inset_shell Now, we’ll refactor it all so that it’s readable, and useable without worry about the low-level details:

module inset_shell(thickness = 0.5, bbox = [5000, 5000, 5000]) {
  module invert(bbox = [5000, 5000, 5000]) {
    difference() {
      cube(bbox, true);
      children();
    }        
  }

  module inset(thickness = 0.5, bbox = [5000, 5000, 5000]) {
    render() {
      invert(0.9 * bbox)
        minkowski() {
          invert() children();
          cube([2 * thickness, 2 * thickness, 2 * thickness], center=true);
        }
    }
  }

  render() {
    difference() {
      children();
      translate([0, 0, -5 * thickness]) scale([1, 1, 100]) translate([0, 0, -2 * thickness])
        inset(thickness, bbox)
          children();
    }
  }
}

inset_shell(1)
  knight();

inset_shell

Again, you don’t have to write everything yourself. I’ve wrapped it all in a library for you to use. A couple things to notice:

First, by default, this only works with shapes that are smaller than 5000x5000x5000. In OpenSCAD, there isn’t an easy and fast way to programmatically the bounding box of a shape. (It does exist, but it’s damn slow). That’s why we allow the user to change the default size on the bounding box. But most of the time, the default will work nicely and won’t need to be specified.

Second, we wrap the inset shell with a render, because otherwise the result won’t render correctly on the screen. OpenSCAD takes shortcuts to render CSG results fast (when you render with F5), but there are edge cases where it doesn’t work and you need to do the full CSG computation (when you render with F6).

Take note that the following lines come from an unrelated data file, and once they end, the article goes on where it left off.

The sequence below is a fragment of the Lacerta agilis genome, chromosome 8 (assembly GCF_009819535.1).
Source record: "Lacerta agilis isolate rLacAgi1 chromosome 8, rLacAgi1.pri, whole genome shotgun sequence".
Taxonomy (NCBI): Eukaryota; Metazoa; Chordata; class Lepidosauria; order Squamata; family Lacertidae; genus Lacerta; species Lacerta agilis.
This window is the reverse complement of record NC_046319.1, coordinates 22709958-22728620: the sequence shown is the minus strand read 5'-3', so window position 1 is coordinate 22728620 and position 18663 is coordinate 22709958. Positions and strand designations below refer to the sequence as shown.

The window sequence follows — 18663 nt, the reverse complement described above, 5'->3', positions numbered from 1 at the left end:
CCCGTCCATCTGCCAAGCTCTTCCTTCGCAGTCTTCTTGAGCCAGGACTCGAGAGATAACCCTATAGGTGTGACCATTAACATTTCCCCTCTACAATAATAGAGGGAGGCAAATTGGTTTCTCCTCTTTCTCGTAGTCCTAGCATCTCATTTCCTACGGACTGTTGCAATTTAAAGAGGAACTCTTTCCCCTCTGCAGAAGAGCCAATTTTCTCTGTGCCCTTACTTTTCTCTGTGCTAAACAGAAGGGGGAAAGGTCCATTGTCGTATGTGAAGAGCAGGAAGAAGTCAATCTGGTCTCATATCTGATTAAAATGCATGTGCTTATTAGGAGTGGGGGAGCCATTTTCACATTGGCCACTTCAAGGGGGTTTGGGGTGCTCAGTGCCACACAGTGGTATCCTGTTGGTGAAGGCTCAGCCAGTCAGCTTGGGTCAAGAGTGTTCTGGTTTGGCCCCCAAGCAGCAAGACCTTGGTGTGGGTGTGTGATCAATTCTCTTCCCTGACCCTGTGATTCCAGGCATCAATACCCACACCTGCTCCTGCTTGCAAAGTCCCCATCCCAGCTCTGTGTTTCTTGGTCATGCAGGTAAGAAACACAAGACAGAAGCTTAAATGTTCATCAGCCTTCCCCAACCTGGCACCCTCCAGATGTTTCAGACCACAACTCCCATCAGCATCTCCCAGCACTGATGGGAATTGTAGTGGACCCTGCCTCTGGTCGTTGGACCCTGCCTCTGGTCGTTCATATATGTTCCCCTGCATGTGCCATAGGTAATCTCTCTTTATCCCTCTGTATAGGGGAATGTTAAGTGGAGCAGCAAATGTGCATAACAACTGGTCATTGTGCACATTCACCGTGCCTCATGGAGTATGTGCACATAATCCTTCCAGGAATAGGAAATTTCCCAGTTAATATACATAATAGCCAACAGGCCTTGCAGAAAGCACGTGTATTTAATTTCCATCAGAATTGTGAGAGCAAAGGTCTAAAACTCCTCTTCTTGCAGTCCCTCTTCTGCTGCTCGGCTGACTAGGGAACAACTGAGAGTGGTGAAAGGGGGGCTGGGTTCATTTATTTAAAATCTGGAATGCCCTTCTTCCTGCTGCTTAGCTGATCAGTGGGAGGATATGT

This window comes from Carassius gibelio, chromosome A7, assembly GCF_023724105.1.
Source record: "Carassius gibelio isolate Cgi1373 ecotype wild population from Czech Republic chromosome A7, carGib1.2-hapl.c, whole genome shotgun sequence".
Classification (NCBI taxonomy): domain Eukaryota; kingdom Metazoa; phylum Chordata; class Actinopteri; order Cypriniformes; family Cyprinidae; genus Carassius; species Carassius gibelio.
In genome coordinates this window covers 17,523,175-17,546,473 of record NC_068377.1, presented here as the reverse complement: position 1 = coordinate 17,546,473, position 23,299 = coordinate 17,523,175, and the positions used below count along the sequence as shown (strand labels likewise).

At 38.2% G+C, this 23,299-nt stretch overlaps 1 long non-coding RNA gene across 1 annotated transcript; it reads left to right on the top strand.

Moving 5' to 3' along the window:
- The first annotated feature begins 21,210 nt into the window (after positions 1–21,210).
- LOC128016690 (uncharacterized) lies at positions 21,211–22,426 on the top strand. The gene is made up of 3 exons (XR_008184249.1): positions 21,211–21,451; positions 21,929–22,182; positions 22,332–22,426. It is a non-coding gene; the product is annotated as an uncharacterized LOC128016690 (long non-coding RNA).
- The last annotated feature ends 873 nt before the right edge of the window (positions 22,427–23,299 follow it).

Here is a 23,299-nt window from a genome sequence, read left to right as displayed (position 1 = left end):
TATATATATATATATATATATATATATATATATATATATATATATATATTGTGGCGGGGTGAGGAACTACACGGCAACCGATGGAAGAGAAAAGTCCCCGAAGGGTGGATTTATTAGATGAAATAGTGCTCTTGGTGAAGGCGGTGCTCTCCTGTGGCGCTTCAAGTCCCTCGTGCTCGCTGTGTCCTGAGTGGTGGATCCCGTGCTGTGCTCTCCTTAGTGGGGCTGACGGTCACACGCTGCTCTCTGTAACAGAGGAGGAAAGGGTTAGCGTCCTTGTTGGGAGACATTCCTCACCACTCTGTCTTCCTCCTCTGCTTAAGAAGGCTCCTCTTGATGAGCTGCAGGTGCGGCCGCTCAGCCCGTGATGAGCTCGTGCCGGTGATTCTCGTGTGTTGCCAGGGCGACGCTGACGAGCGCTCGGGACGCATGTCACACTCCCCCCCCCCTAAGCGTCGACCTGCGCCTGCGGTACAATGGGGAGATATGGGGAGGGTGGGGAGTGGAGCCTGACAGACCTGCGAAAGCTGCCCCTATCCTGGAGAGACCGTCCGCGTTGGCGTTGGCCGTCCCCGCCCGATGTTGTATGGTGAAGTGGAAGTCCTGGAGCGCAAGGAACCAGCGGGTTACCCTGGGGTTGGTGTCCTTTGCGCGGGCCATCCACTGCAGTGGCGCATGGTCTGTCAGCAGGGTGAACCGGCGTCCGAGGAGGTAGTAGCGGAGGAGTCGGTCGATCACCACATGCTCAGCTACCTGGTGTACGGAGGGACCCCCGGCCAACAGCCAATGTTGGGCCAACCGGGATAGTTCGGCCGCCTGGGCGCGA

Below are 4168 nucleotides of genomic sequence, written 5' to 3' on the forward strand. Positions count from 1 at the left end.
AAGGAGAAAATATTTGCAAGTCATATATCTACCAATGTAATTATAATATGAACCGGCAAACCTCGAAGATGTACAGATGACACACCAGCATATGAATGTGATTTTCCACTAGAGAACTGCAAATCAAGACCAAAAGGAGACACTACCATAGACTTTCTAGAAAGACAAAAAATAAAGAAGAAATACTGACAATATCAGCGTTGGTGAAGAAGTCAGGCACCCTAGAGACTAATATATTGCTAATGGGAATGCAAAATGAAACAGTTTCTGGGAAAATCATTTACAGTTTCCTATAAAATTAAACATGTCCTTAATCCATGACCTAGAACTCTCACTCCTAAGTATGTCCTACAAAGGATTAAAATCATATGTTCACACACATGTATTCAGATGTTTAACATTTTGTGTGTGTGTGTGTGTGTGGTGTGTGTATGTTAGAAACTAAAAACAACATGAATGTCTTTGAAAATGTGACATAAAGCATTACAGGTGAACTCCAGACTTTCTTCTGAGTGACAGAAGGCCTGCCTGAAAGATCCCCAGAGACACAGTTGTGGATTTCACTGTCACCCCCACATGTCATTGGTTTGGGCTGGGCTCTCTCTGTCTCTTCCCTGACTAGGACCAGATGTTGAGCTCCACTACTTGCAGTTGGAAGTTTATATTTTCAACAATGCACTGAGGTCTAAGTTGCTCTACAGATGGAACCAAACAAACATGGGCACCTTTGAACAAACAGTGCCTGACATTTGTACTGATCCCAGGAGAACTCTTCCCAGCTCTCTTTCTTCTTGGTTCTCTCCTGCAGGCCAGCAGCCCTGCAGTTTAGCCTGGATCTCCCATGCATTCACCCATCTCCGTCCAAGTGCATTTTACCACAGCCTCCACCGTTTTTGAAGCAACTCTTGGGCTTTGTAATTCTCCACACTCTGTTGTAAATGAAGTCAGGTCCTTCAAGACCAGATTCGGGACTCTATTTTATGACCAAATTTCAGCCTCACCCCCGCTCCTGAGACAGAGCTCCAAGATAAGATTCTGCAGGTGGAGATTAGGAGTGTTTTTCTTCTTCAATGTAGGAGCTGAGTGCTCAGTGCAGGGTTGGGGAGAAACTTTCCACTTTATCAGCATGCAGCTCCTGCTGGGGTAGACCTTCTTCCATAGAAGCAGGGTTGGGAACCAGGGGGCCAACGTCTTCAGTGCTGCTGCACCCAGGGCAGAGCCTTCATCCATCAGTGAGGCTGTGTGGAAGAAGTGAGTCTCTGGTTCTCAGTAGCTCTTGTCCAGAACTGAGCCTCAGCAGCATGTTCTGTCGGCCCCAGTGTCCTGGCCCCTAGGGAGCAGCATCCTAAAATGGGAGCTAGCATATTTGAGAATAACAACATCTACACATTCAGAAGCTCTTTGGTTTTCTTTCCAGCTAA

Lastly, modules can be nested. The invert module and inset module is nested inside of the inset_shell module. That means modules outside of inset cannot use invert or inset. But in this case, we use it to make our code more readable.

For the more astute amongst you, you may have noticed you can skip the second inversion step and just intersect the inverted inset with the original extrusion to get the inset shell. And you’d be right! But I couldn’t get it to work with different inset thicknesses. If you have patches to submit, I’d be happy to incorporate it. Make sure you try it with different thicknesses from 0.1 to 20.

In Summary

Now your honey is happy with her chess pieces, and you find some other way to make the holidays bright. Offsets and insets are easy to do in OpenSCAD once you know about the Minkowski Sum. The library for offsets from this blog post is hosted on Cubehero.

Let me know that you find these helpful by signing up for my mailing list to get more OpenSCAD guides as I write them. It’ll motivate me to write more! See what I’ve written previously on OpenSCAD. If you’d like to see what else I work on, check out Cubehero, or follow me on twitter.

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Posted in openscad, tutorial
4 comments on “Creating cookie cutters using offsets (and minkowski sums) in OpenSCAD to make your honey happy
  1. Evan Jones says:

    This makes my day! I’ve jumped through a lot of ugly hoops to make 2D offsets in code I’ve written, but this is so much more graceful. Nice work.

    I don’t see any license information in the library. How would you feel if I ported and included it in my Python frontend for OpenSCAD, SolidPython? (https://github.com/SolidCode/SolidPython) If that’s OK, how would you like to be credited?

    • iamwil says:

      Thanks! And sure, go for it. Offset is licensed under CC-BY-SA. You can see it on the hosting page itself in the sidebar, but I should probably add a license file in the repo. I’ll state here that if you need a code license, I’ll put it under the MIT license.

      • Evan Jones says:

        Thanks, Wil. I’ll drop you a line if I get things ported in. And yeah, an MIT license would be nice; the project is LGPL2 so not strictly incompatible with CC-BY-SA, but I’m always hesitant about infectious licenses. Cheers.

  2. Maurice says:

    Nice Tutorial! However, if you are going to 3D print the cookie cutter, there is really no need to make the hole in the middle. Just create a filled-in object, and print it with zero infill, and no top. Works like a charm, and saves a whole lot of work. I do print the bottom to make the cutter more sturdy; only, don’t forget to mirror the object if it’s not symmetrical.